Flowchart: Understated Sales
Those employees with the authority to grant discounts might use this authority to skim sales and receivables. In a false discount skimming scheme, an employee accepts full payment for an item, but records the transaction as if the customer had been given a discount. The employee skims the amount of the discount. For example, on a $100 purchase, if an employee granted a false discount of 20 percent, he could skim $20 and leave the company’s books in balance.
Theft of Cheques Received Through the Mail
Cheques received through the mail are a frequent target of employees seeking illicit gains. Theft of incoming cheques usually occurs when a single employee is in charge of opening the mail and recording the receipt of payments. This employee simply steals one or more incoming cheques instead of posting them to customer accounts. (See the “Theft of Incoming Cheques” flowchart that follows.) When the task of receiving and recording incoming payments is left to a single person, it is all too easy for that employee to make off with an occasional cheque.
A mailroom employee stole over $2 million in government cheques arriving through the mail. This employee simply identified and removed envelopes delivered from a government agency known to send cheques to the company. Using a group of accomplices acting under the names of fictitious persons and companies, this individual was able to launder the cheques and divide the proceeds with his cronies.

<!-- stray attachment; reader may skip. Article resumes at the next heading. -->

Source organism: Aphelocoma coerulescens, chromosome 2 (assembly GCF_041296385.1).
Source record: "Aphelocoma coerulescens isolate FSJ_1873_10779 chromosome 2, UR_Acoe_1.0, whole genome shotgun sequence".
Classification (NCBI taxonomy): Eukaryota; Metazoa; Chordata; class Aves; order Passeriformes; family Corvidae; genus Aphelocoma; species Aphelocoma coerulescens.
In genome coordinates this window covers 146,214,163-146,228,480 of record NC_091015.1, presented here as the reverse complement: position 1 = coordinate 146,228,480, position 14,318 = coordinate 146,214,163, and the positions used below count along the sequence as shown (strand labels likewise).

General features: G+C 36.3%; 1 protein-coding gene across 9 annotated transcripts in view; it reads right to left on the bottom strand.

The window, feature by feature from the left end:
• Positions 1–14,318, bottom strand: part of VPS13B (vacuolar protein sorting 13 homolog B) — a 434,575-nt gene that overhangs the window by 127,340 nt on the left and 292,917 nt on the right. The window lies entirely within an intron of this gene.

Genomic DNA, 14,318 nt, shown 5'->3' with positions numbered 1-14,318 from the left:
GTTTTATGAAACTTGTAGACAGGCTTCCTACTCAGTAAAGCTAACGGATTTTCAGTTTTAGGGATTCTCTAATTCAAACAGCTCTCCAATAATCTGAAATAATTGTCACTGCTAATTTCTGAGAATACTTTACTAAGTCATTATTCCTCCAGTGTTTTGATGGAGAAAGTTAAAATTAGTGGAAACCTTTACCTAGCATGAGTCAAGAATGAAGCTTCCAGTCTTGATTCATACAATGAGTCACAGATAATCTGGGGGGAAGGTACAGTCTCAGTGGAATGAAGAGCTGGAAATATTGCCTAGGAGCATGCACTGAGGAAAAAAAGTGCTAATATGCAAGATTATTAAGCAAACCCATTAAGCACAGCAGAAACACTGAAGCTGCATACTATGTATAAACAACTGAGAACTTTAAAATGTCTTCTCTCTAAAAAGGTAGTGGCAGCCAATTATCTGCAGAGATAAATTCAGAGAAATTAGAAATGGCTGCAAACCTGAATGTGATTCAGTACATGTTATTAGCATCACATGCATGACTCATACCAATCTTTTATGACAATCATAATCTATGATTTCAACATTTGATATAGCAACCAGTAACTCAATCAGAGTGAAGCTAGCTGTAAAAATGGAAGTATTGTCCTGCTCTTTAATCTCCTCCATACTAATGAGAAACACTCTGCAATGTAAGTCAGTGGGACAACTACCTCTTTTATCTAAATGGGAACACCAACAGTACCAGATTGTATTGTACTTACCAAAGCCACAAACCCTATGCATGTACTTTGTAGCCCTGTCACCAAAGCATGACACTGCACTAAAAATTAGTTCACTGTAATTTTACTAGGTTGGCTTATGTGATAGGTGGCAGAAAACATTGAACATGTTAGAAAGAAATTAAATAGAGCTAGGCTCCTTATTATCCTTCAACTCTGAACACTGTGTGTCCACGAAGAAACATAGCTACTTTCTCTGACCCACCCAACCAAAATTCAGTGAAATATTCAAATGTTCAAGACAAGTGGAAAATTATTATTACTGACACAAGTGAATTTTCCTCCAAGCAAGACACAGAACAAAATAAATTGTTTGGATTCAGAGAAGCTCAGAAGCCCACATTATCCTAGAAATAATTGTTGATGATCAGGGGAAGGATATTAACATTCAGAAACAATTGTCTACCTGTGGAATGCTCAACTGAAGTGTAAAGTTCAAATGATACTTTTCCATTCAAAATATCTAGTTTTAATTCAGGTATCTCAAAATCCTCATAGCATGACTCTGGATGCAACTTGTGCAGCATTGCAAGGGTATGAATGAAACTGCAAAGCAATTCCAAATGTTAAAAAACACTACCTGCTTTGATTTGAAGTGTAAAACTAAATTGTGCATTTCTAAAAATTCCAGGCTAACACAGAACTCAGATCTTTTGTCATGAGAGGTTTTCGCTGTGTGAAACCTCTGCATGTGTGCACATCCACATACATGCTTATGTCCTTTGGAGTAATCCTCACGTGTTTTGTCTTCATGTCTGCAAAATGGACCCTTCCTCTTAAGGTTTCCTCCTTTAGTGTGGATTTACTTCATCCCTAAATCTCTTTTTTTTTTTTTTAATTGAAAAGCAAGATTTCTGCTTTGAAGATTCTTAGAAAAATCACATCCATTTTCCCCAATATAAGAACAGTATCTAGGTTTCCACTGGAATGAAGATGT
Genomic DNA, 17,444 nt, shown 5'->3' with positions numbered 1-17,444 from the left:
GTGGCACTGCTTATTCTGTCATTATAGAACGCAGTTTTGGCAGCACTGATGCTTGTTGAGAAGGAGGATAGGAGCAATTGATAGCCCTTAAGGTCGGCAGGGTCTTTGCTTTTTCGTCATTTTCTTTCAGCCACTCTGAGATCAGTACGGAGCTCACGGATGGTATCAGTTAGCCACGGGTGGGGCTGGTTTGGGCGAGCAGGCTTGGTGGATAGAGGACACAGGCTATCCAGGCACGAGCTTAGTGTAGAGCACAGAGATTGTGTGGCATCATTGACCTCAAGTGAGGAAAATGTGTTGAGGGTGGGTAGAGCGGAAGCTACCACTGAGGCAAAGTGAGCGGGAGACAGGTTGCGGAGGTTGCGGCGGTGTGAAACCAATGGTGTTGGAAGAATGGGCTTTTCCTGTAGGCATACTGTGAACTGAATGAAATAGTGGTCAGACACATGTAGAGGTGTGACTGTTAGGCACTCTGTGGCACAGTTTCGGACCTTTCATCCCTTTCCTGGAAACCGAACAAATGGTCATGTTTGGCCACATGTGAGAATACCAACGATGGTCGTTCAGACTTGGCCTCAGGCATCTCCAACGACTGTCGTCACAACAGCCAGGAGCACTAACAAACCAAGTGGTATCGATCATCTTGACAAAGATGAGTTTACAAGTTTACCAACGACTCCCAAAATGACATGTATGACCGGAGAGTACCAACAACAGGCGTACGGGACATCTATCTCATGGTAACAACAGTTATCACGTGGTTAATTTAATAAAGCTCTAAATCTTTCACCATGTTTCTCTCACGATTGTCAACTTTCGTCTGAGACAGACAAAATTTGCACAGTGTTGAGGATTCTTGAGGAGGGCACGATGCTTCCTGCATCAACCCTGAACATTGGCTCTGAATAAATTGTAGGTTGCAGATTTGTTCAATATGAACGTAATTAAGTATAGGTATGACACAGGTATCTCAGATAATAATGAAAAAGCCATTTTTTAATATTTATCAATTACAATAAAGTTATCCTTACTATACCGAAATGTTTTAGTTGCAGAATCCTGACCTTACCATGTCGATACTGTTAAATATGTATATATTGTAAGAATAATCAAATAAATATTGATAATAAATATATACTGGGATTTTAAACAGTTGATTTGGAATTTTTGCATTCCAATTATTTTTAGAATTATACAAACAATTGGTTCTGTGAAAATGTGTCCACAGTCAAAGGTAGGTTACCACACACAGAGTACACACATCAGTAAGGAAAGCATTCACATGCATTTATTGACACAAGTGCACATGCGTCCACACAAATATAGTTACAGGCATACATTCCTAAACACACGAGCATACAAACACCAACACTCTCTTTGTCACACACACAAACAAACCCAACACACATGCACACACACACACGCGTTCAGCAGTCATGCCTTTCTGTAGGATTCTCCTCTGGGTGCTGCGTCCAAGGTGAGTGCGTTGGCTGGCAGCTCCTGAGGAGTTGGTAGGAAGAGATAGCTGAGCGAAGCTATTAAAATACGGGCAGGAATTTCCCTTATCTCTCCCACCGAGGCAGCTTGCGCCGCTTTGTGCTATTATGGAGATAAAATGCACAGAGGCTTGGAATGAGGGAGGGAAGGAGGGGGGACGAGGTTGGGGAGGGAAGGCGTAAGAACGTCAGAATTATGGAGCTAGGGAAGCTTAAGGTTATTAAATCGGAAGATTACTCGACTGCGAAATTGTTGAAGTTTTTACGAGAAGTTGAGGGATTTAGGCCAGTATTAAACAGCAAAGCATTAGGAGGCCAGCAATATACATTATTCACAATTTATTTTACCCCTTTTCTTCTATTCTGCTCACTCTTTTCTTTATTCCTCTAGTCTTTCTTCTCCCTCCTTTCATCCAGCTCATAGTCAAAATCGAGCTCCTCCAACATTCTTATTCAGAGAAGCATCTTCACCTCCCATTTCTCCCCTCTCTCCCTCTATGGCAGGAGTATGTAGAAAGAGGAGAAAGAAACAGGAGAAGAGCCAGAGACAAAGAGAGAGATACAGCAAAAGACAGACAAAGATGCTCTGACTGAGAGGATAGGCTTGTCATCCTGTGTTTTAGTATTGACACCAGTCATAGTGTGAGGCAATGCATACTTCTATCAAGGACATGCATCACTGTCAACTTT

The theft of cheques is not usually complicated, but it is sometimes more difficult to conceal a cheque theft scheme than other forms of skimming. If the stolen cheques were payments on the victim company’s receivables, then these payments were expected. As receivables become past due, the victim company will send notices of nonpayment to its customers. A customer is likely to complain when he receives a second bill for a payment he has already made. In addition, the cashed cheque will serve as evidence that the customer made his payment. The methods used to conceal cheque theft schemes will be discussed later in this section.
Flowchart: Flow of Incoming Cheques
Cheque for Currency Substitutions
A criminal generally prefers to steal currency rather than cheques if given the opportunity. The reasons why are obvious. First, currency is harder to trace than a cheque. A cashed cheque eventually returns to the person who wrote it and might provide evidence of who cashed it or where it was spent. Endorsements, bank stamps, and so forth might indicate the thief’s identity. Currency, on the other hand, disappears into the economy once it is stolen.